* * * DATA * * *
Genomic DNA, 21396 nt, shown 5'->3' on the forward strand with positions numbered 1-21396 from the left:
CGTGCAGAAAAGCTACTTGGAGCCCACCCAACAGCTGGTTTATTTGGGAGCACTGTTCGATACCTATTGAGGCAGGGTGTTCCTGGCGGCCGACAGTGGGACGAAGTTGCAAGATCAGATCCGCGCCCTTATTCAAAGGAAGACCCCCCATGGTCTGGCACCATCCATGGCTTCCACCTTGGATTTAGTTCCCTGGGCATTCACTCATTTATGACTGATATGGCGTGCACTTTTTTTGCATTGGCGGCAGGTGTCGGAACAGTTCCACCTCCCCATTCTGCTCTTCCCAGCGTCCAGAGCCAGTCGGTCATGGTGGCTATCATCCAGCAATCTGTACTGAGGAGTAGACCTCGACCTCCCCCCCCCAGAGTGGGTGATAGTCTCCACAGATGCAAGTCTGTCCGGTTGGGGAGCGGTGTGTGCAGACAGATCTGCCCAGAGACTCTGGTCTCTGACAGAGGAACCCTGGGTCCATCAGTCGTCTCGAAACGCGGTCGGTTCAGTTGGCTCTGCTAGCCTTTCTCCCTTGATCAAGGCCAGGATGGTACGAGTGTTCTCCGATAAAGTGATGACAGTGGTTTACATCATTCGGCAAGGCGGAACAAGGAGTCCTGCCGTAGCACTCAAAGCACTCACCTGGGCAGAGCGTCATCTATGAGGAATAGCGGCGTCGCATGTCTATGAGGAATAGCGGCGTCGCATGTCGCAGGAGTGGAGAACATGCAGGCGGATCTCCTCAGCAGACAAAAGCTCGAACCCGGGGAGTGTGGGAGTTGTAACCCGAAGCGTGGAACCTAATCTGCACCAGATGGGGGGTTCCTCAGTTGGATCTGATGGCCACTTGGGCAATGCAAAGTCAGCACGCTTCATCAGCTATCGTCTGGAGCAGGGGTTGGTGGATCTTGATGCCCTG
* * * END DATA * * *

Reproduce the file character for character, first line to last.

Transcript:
Genomic DNA, 21396 nt, shown 5'->3' on the forward strand with positions numbered 1-21396 from the left:
CGTGCAGAAAAGCTACTTGGAGCCCACCCAACAGCTGGTTTATTTGGGAGCACTGTTCGATACCTATTGAGGCAGGGTGTTCCTGGCGGCCGACAGTGGGACGAAGTTGCAAGATCAGATCCGCGCCCTTATTCAAAGGAAGACCCCCCATGGTCTGGCACCATCCATGGCTTCCACCTTGGATTTAGTTCCCTGGGCATTCACTCATTTATGACTGATATGGCGTGCACTTTTTTTGCATTGGCGGCAGGTGTCGGAACAGTTCCACCTCCCCATTCTGCTCTTCCCAGCGTCCAGAGCCAGTCGGTCATGGTGGCTATCATCCAGCAATCTGTACTGAGGAGTAGACCTCGACCTCCCCCCCCCAGAGTGGGTGATAGTCTCCACAGATGCAAGTCTGTCCGGTTGGGGAGCGGTGTGTGCAGACAGATCTGCCCAGAGACTCTGGTCTCTGACAGAGGAACCCTGGGTCCATCAGTCGTCTCGAAACGCGGTCGGTTCAGTTGGCTCTGCTAGCCTTTCTCCCTTGATCAAGGCCAGGATGGTACGAGTGTTCTCCGATAAAGTGATGACAGTGGTTTACATCATTCGGCAAGGCGGAACAAGGAGTCCTGCCGTAGCACTCAAAGCACTCACCTGGGCAGAGCGTCATCTATGAGGAATAGCGGCGTCGCATGTCTATGAGGAATAGCGGCGTCGCATGTCGCAGGAGTGGAGAACATGCAGGCGGATCTCCTCAGCAGACAAAAGCTCGAACCCGGGGAGTGTGGGAGTTGTAACCCGAAGCGTGGAACCTAATCTGCACCAGATGGGGGGTTCCTCAGTTGGATCTGATGGCCACTTGGGCAATGCAAAGTCAGCACGCTTCATCAGCTATCGTCTGGAGCAGGGGTTGGTGGATCTTGATGCCCTG